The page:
The 1995 class not only helped propel the Patriots to Super Bowl XXXI versus the Packers, but also teamed with the 1996 class (Lawyer Milloy, Tedy Bruschi, Terry Glenn) to lay the groundwork for a trio of Lombardi Trophies in 2001, 2003 and 2004.

A member of the 2000 All-Decade Team, Ty Law produced a 47-yard interception return for a touchdown that was integral to the shocking upset over the Rams in Super Bowl XXXVI. Starting linebacker Ted Johnson helped the Pats to four Super Bowl appearances in 10 seasons.

Although Curtis Martin went on to a Hall of Fame career, his Patriots career was cut short in 1998 when the Jets signed him away with help from contract consigliere Mike Tannenbaum's "poison pill" innovation.

Fun fact: Tom Brady is the only member of the 2000 draft class to start for more than one season with the Patriots.

New York Jets


New York Jets 1977
Round
Pick
Player
Position
Games
Misc
6
144
Joe Klecko
DT
155
4
Integral part of "New York Sack Exchange"
1
4
Marvin Powell
OT
133
5
Ex-President of NFLPA, 5-time Pro Bowl
2
33
Wesley Walker
WR
154
2
Led NFL in receiving yards, 1978
8
200
Dan Alexander
G
192
0
13-year starter
4
90
Scott Dierking
RB
110
0
Succeeded John Riggins as starter
7
195
Kevin Long
FB
73
0
Led Jets in rushing, 1978
9
227
Matt Robinson
QB
69
0
Jets' starting QB, 1978
10
256
John Hennessy
LB
46
0
18-game starter over 3 seasons


If the 1964 and 1965 drafts were combined into one mega class, they would be the runaway winners for the Jets. Without those two drafts featuring Joe Namath, running back Matt Snell and defensive ends Gerry Philbin and Verlon Biggs, there would have been no Super Bowl III "guarantee" and subsequent upset over the heavily-favored Colts.

In other words, the NFL-AFL merger would have gone down quite differently.

The 1977 class helped the Jets reach the playoffs four times, including the 1982 AFC Championship Game.

One of three Jets players (Joe Namath, Don Maynard) to have his number retired, the versatile Klecko was a key member of the famed "New York Sack Exchange" defensive line that generated 66 sacks in 1981.

In addition to being one of the most decorated linemen in Jets history, Powell wrote a newspaper column and was elected president of the NFLPA during his playing days. A career Jet, Walker remains second only to Maynard on many of the franchise receiving records.

The '77 group also produced a 13-year starter, the backfield tandem that succeeded John Riggins and the 1978 starter at quarterback.

Fun fact: Klecko is the only player to be named to the Pro Bowl at three different positions (defensive end, defensive tackle and nose tackle).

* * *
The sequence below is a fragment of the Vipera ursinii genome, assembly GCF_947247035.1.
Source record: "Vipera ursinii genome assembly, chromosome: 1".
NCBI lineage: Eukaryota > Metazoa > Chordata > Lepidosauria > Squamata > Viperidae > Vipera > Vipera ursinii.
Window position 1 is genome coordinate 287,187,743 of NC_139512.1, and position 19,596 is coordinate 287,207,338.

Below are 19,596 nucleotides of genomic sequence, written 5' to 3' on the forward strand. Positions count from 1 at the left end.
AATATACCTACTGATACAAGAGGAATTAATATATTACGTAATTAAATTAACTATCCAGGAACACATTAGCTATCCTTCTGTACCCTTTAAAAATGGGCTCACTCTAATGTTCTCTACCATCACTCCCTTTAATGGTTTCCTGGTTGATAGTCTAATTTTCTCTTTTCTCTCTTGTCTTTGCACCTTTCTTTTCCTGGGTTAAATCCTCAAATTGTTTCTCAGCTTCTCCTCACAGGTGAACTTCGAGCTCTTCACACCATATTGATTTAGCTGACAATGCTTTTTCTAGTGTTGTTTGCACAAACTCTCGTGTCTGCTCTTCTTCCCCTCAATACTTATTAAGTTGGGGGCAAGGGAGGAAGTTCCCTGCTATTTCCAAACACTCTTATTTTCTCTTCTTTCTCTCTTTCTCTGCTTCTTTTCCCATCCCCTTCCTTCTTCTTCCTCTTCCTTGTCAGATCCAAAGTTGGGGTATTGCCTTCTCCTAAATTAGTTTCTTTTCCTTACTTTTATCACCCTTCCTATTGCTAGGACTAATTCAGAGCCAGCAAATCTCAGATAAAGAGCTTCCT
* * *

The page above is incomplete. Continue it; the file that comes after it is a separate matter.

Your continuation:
AFC North


Baltimore Ravens


Baltimore Ravens 1996
Round
Pick
Player
Position
Games
Misc
1
26
Ray Lewis
LB
228
13
Greatest middle linebacker in history?
1
4
Jonathan Ogden
OT
177
11
5
153
Jermaine Lewis
WR
111
2
One of most dynamic returners of era
2
55
DeRon Jenkins
CB
93
0
Started 30 games in Baltimore


Ranked No. 6 on NFL Network's list of the Top 10 draft classes of all time, the first draft in Ravens history set the tone for one of the most consistently successful franchises over the past two decades.

In the conversation with Dick Butkus for greatest middle linebacker in NFL history, Ray Lewis was at the heart of two Super Bowl champions. The other first-round draft pick, Jonathan Ogden, rivals Orlando Pace and Walter Jones as the premier left tackle of an era that inspired best-selling author Michael Lewis' "Blindside."

Not to be overlooked, fifth-round draft pick Jermaine Lewis generated six punt-return touchdowns in his career, highlighted by an eye-popping 16.1 yards per return during the 2000 Super Bowl season.

Fun fact: Until Torrey Smith in 2011, the Ravens failed to draft a single wide receiver capable of recording a 1,000-yard season in Baltimore.

Cincinnati Bengals


Cincinnati Bengals 2001
Round
Pick
Player
Position
Games
Misc
1
4
DE
205
5
One of the premier 3-4 ends of his career
2
36
Chad Johnson
WR
165
6
Best wide receiver in franchise history
7
204
T.J. Houshmandzadeh
WR
146
1
Led NFL in receiving, 2007
4
100
Rudi Johnson
RB
95
1
Averaged 1,400 & 12 TDs, 2004-2006


The 1969 draft class offers one of the NFL's great "what-if" scenarios. Second-round middle linebacker Bill Bergey earned five Pro Bowl berths in 12 seasons with the Bengals and Eagles. Sixth-round cornerback Ken "The Rattler" Riley ranks fifth all time with 65 career interceptions.

It was No. 5 overall pick Greg Cook, though, who would have cemented this draft as the franchise's best had the golden-armed 1969 AFL Rookie of the Year not lost his promising career to a shoulder injury.